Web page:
Deleted Scene (40 seconds): The only deleted scene is one that can be skipped, since it gives nothing in terms of plot or laughter.


Deleted Scenes (2 minutes): Similar to the last disc, there are only two deleted scenes and neither really adds anything overall to the show, so skip them.


“The Sex Issue” with Video Commentary by Michael Urie, Beckie Newton, and special guests: Marc and Amanda co-host the sex episode for your pleasure, but after watching the first disc extras with them in it, I grew really tired after the first few minutes. They aren’t insightful, and the special commentary by other guests about the episode isn’t that great either. I’d say it’s a watch for fans, but a skip for others.


Coming Home to New York City (13 minutes): This takes a look at the fact that the show was only shot one time in New York, and then never returned until this season. The cast isn’t that entertaining and this ran a bit dry after a few minutes.

Mode after Hours (7 minutes): This is identical to the first disc, and since I loathed it I would recommend passing unless you want even more of Marc and Amanda attempting to be funny. I thought Ferrera was the star of the show, not these two.

Deleted Scenes (8 minutes): These are worth watching, just because of the fact they actually have plot values in them, and also more entertaining than the previous multiple batches.

Betty Bloops (9 minutes): This is your standard gag reel of the cast flubbing up lines while trying to say the real ones. I found this to be mildly amusing, and managed to stay through the entire thing, so judge based on that for your own accord.


I’ve seen the show in HD when it was on television, and while I can say that it doesn’t completely meet up to those standards, it comes mighty close. Colors are incredibly bright the entire season and characters look phenomenal. Flesh tones are appropriate as well, and in the best part about this transfer is the fact that grain is absolutely non-existent. Contrast is perfect, colors are, well for lack of a better word, colorful, and not any at point were there issues with color being overblown or the show being too bright. There only thing really wrong is the attention to detail at times, but it was random and didn’t really affect my viewing in anyway. Other than that minor thing, this is an excellent transfer and one I hope television shows take notice of.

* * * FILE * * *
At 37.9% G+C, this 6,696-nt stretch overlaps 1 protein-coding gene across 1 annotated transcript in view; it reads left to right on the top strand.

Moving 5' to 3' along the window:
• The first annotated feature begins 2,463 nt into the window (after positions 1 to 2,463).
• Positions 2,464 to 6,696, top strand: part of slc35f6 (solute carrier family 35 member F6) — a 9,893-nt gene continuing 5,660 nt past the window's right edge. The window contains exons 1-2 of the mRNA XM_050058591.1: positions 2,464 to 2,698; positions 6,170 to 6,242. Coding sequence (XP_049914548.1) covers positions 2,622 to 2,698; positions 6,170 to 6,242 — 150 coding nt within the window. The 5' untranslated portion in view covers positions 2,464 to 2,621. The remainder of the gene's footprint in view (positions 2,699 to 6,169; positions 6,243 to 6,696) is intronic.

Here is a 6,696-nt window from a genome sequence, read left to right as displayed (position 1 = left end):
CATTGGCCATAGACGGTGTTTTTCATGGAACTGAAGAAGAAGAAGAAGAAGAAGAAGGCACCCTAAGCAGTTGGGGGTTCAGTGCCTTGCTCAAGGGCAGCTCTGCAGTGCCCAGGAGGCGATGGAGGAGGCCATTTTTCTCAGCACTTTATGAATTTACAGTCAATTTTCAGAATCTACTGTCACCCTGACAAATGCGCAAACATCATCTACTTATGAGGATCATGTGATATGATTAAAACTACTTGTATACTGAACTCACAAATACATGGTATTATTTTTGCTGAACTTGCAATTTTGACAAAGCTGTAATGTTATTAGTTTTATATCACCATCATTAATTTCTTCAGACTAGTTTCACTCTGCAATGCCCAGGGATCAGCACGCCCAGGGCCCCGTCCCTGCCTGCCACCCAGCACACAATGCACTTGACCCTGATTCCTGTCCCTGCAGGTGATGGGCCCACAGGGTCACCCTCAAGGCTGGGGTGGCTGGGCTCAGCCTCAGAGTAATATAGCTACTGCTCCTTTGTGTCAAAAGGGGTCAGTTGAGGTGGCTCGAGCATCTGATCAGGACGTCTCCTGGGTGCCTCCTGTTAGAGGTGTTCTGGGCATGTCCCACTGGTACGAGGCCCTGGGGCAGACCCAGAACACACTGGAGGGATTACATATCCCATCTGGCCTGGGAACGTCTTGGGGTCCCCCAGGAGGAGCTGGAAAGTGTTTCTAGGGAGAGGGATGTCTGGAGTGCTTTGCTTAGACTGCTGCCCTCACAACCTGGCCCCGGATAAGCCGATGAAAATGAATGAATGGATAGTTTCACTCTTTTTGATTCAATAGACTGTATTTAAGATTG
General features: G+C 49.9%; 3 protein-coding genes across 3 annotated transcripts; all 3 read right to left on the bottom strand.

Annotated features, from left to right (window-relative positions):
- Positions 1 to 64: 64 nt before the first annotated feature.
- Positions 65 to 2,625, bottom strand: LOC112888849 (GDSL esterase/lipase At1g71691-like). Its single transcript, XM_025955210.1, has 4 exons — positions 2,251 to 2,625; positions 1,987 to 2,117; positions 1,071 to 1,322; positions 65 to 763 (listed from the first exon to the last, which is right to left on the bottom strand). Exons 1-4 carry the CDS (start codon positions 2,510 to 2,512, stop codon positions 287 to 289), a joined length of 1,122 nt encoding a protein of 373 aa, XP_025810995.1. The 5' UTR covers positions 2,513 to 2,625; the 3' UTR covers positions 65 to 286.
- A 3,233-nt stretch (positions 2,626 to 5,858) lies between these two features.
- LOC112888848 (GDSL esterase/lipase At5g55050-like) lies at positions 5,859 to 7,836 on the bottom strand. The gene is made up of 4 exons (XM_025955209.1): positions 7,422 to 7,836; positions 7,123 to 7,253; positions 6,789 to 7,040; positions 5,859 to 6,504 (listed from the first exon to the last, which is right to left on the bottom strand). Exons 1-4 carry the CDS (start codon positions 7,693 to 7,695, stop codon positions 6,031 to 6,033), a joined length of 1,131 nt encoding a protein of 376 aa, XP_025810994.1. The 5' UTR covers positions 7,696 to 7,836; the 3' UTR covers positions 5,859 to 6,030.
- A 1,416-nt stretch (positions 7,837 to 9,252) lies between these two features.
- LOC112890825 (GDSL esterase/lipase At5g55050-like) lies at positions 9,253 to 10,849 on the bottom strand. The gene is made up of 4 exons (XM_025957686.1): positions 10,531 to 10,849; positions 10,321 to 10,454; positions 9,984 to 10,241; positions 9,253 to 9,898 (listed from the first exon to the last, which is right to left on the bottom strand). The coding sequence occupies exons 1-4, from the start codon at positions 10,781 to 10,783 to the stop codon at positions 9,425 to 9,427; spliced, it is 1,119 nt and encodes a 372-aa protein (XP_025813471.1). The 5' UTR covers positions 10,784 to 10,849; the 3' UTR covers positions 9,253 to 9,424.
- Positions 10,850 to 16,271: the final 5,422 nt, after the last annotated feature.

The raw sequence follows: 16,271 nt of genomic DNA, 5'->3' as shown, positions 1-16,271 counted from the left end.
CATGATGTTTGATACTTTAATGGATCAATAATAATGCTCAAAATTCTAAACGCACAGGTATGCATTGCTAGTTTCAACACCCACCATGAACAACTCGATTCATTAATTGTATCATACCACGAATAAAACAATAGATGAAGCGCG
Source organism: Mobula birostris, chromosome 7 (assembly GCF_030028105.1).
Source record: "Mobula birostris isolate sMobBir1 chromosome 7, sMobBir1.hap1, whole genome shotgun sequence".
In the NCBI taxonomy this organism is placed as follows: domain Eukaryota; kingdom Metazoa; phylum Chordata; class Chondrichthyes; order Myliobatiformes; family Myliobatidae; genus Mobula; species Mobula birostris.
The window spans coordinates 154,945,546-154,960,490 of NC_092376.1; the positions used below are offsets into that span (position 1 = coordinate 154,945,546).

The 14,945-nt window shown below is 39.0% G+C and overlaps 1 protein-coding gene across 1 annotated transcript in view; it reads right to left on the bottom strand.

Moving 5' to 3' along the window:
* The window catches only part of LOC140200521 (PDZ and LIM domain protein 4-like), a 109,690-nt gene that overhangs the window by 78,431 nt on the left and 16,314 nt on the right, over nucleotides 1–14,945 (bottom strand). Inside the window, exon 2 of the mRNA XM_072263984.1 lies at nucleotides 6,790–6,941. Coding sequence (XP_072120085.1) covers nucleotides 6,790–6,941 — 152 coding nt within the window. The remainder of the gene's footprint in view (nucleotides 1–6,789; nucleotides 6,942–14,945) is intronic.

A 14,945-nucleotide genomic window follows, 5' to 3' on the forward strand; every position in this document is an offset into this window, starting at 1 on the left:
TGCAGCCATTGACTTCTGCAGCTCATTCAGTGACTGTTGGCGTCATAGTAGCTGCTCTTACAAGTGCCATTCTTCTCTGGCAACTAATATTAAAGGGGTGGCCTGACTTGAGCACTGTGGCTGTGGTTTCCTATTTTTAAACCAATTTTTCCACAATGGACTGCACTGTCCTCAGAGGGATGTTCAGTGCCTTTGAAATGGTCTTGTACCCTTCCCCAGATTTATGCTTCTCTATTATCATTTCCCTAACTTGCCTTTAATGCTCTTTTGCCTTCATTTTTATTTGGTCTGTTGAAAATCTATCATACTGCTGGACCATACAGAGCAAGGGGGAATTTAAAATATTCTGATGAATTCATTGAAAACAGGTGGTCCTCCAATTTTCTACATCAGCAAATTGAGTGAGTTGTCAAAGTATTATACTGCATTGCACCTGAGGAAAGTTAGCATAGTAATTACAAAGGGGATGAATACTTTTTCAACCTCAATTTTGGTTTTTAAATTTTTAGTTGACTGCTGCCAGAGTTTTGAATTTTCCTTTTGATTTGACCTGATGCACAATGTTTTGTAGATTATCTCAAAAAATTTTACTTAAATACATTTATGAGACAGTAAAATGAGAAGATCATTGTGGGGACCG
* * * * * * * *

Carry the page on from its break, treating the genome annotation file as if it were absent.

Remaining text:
The Dolby Digital 5.1 track that comes with the show does a great job of surround use, but it’s mainly a front-heavy track. Surround use is used properly, as the opening of the show sounds decent and I can hear music coming from all speakers. The problem is that at points the dialogue tended to dip and then peak from time-to-time, and it caused me to have to fiddle with the volume a bit too much for my liking. I also felt that while the surround use is good, I wanted more dialogue and background noise filling my ears, and instead I didn’t get that much. Granted there were times when it did happen, but not to the extent I wanted. This is still a good track, and gets the job done. It just needed a little more polish in the surround category, that’s it.


“Ugly Betty: The Complete Third Season” isn’t the best of the three seasons, but it’s still intriguing enough for newcomers to the show and others who have watched both previous ones to enjoy. The characters are funny, the guest spots numerous, and the show has a serious side to it once in a while to balance it out. The special features package is a bit lame; featuring more of two non-principal characters versus the more popular ones from the show. The technical package on the other hand is phenomenal, sporting amazing video and audio qualities. Betty certainly isn’t ugly anymore, and she’ll look gorgeous with your collection.